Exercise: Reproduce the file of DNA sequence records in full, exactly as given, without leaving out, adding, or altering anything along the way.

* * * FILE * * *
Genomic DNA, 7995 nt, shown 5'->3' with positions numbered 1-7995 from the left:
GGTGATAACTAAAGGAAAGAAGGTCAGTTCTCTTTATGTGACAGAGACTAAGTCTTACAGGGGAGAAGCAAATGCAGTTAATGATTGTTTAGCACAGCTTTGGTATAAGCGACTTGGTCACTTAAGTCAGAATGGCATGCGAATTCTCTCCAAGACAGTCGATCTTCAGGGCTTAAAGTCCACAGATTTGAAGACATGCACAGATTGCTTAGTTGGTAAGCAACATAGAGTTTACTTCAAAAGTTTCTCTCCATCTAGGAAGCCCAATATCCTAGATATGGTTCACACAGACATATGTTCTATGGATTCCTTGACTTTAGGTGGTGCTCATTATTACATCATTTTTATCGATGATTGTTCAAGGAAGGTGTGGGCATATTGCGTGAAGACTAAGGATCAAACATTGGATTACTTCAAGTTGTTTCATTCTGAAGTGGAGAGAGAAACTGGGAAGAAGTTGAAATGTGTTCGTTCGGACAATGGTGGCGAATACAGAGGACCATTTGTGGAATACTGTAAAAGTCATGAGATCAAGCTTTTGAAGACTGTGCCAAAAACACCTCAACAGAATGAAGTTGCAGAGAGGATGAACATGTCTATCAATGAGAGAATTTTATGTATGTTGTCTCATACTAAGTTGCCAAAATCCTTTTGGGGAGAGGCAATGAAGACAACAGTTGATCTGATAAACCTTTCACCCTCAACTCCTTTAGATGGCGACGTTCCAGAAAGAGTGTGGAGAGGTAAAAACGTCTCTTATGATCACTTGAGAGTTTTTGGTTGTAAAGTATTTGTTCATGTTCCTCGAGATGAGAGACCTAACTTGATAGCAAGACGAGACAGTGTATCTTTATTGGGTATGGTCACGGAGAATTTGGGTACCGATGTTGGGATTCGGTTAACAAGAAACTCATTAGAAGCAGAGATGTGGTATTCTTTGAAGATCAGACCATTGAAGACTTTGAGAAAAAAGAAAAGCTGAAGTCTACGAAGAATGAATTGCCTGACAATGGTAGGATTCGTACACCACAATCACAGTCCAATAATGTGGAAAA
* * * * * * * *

Genomic DNA, 7995 nt, shown 5'->3' with positions numbered 1-7995 from the left:
GGTGATAACTAAAGGAAAGAAGGTCAGTTCTCTTTATGTGACAGAGACTAAGTCTTACAGGGGAGAAGCAAATGCAGTTAATGATTGTTTAGCACAGCTTTGGTATAAGCGACTTGGTCACTTAAGTCAGAATGGCATGCGAATTCTCTCCAAGACAGTCGATCTTCAGGGCTTAAAGTCCACAGATTTGAAGACATGCACAGATTGCTTAGTTGGTAAGCAACATAGAGTTTACTTCAAAAGTTTCTCTCCATCTAGGAAGCCCAATATCCTAGATATGGTTCACACAGACATATGTTCTATGGATTCCTTGACTTTAGGTGGTGCTCATTATTACATCATTTTTATCGATGATTGTTCAAGGAAGGTGTGGGCATATTGCGTGAAGACTAAGGATCAAACATTGGATTACTTCAAGTTGTTTCATTCTGAAGTGGAGAGAGAAACTGGGAAGAAGTTGAAATGTGTTCGTTCGGACAATGGTGGCGAATACAGAGGACCATTTGTGGAATACTGTAAAAGTCATGAGATCAAGCTTTTGAAGACTGTGCCAAAAACACCTCAACAGAATGAAGTTGCAGAGAGGATGAACATGTCTATCAATGAGAGAATTTTATGTATGTTGTCTCATACTAAGTTGCCAAAATCCTTTTGGGGAGAGGCAATGAAGACAACAGTTGATCTGATAAACCTTTCACCCTCAACTCCTTTAGATGGCGACGTTCCAGAAAGAGTGTGGAGAGGTAAAAACGTCTCTTATGATCACTTGAGAGTTTTTGGTTGTAAAGTATTTGTTCATGTTCCTCGAGATGAGAGACCTAACTTGATAGCAAGACGAGACAGTGTATCTTTATTGGGTATGGTCACGGAGAATTTGGGTACCGATGTTGGGATTCGGTTAACAAGAAACTCATTAGAAGCAGAGATGTGGTATTCTTTGAAGATCAGACCATTGAAGACTTTGAGAAAAAAGAAAAGCTGAAGTCTACGAAGAATGAATTGCCTGACAATGGTAGGATTCGTACACCACAATCACAGTCCAATAATGTGGAAAA